CCJ: Study: safety, health top concerns in transportation
By Aaron Huff
The transportation industry is a very broad, diverse group of companies and individuals that collectively keep America moving. With all of the time and effort it takes to keep those wheels turning on the highway, the amount of traffic that goes online would seem to pale in comparison.
The opposite appears to be true. The online community for news, blogs and social media in trucking has exploded. To help make sense of where all of the online traffic is headed, GE Capital’s Transportation Finance recently commissioned a year-long study.
The company hired TrueVoice based in Westport, CT, to conduct a study of social media use in trucking. The company used software to gather, filter and analyze about 250 million online outlets that touched on commercial trucking. Some interesting trends began to emerge.
(Click to view an infographic from GE Capital that highlights its study on transportation in social media)
The info graphic to the right is an overview of the content from 72,000 posts related to areas of interest in the trucking industry. It provides a summary of what types of topics people are interested in and the channels they go to for news and daily topics of conversation.
As for why a finance company like GE Capital would want to analyze the trends in social media, Dan Clark, the president and general manager of its Transportation Finance business, said the goal is to be more than just a banker.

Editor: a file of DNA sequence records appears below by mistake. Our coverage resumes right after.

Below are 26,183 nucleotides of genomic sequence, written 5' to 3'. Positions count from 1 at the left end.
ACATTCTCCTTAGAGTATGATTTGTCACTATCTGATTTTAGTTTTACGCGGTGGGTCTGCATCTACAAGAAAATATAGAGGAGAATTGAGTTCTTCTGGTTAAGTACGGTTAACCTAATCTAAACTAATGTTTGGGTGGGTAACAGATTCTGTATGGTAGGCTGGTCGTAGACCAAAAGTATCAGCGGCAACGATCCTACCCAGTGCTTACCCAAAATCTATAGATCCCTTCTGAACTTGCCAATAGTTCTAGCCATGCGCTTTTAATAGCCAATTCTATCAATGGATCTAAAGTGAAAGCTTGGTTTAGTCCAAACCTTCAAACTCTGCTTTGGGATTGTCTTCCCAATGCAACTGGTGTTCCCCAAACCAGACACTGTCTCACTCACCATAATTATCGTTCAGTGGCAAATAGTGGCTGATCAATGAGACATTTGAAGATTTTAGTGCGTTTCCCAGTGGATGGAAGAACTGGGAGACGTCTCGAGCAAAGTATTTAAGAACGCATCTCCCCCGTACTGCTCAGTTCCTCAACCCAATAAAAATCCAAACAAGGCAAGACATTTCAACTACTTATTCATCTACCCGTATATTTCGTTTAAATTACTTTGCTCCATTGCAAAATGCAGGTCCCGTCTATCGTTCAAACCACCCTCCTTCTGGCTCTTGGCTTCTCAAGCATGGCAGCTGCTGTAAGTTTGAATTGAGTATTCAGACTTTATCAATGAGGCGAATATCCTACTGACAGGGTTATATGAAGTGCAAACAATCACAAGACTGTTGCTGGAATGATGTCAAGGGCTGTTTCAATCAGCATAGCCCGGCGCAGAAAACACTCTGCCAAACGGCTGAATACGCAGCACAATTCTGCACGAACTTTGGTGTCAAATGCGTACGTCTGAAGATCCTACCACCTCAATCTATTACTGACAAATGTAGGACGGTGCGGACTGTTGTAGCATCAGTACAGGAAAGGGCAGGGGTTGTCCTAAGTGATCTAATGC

“We know that the industry needs money, but it also needs insight, knowledge and expertise — and that’s where we come in,” he says. “We want to understand the challenges and issues that are most important to the trucking industry so we can translate that into business objectives that will benefit customers and the others we do business with.”
One of the most interesting findings from the research is the concern over diet, exercise and health. This is encouraging news for an industry where the average lifespan of a long haul trucker is just 61 years.
“(Drivers) have voiced opinions that increased regulation is forcing them to spend more time on the road, which they believe is increasing their sedentary lifestyles,” Clark said. “Unlike online chatter about equipment management and regulations, we saw a lot of emotion around conversations about health — and that’s not surprising because it’s inherently personal.”
The study also showed that recruitment and employment accounts for 24 percent of traffic. Driver pay, as expected, was a hot topic but other items also simmered to the top.
“We expected to find chatter about salary and benefits and, to a lesser extent, equipment safety. We were somewhat surprised, though, to find experienced drivers expressing frustration about the training level of new recruits,” Clark said.